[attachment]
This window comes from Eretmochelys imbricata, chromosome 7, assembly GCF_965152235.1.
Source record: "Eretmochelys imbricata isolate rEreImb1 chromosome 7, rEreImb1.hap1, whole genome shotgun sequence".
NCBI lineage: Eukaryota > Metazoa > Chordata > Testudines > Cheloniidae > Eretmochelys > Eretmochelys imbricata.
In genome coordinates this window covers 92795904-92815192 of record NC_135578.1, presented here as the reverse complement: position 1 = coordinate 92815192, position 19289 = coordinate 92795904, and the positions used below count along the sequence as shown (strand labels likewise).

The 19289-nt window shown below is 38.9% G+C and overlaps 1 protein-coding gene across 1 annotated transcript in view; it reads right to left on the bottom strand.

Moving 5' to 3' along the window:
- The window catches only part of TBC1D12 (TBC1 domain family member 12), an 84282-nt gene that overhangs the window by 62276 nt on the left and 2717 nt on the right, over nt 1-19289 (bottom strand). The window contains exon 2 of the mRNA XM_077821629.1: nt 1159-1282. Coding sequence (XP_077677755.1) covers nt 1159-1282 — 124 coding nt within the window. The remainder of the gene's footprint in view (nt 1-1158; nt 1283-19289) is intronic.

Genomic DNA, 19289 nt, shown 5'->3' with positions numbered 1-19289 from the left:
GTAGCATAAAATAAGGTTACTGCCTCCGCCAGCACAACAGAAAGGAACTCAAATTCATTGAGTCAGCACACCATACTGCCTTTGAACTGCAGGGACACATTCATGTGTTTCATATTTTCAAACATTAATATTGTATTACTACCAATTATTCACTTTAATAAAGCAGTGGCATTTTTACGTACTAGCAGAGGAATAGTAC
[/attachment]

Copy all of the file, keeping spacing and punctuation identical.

This window comes from Eretmochelys imbricata, chromosome 7, assembly GCF_965152235.1.
Source record: "Eretmochelys imbricata isolate rEreImb1 chromosome 7, rEreImb1.hap1, whole genome shotgun sequence".
NCBI lineage: Eukaryota > Metazoa > Chordata > Testudines > Cheloniidae > Eretmochelys > Eretmochelys imbricata.
In genome coordinates this window covers 92795904-92815192 of record NC_135578.1, presented here as the reverse complement: position 1 = coordinate 92815192, position 19289 = coordinate 92795904, and the positions used below count along the sequence as shown (strand labels likewise).

The 19289-nt window shown below is 38.9% G+C and overlaps 1 protein-coding gene across 1 annotated transcript in view; it reads right to left on the bottom strand.

Moving 5' to 3' along the window:
- The window catches only part of TBC1D12 (TBC1 domain family member 12), an 84282-nt gene that overhangs the window by 62276 nt on the left and 2717 nt on the right, over nt 1-19289 (bottom strand). The window contains exon 2 of the mRNA XM_077821629.1: nt 1159-1282. Coding sequence (XP_077677755.1) covers nt 1159-1282 — 124 coding nt within the window. The remainder of the gene's footprint in view (nt 1-1158; nt 1283-19289) is intronic.

Genomic DNA, 19289 nt, shown 5'->3' with positions numbered 1-19289 from the left:
GTAGCATAAAATAAGGTTACTGCCTCCGCCAGCACAACAGAAAGGAACTCAAATTCATTGAGTCAGCACACCATACTGCCTTTGAACTGCAGGGACACATTCATGTGTTTCATATTTTCAAACATTAATATTGTATTACTACCAATTATTCACTTTAATAAAGCAGTGGCATTTTTACGTACTAGCAGAGGAATAGTAC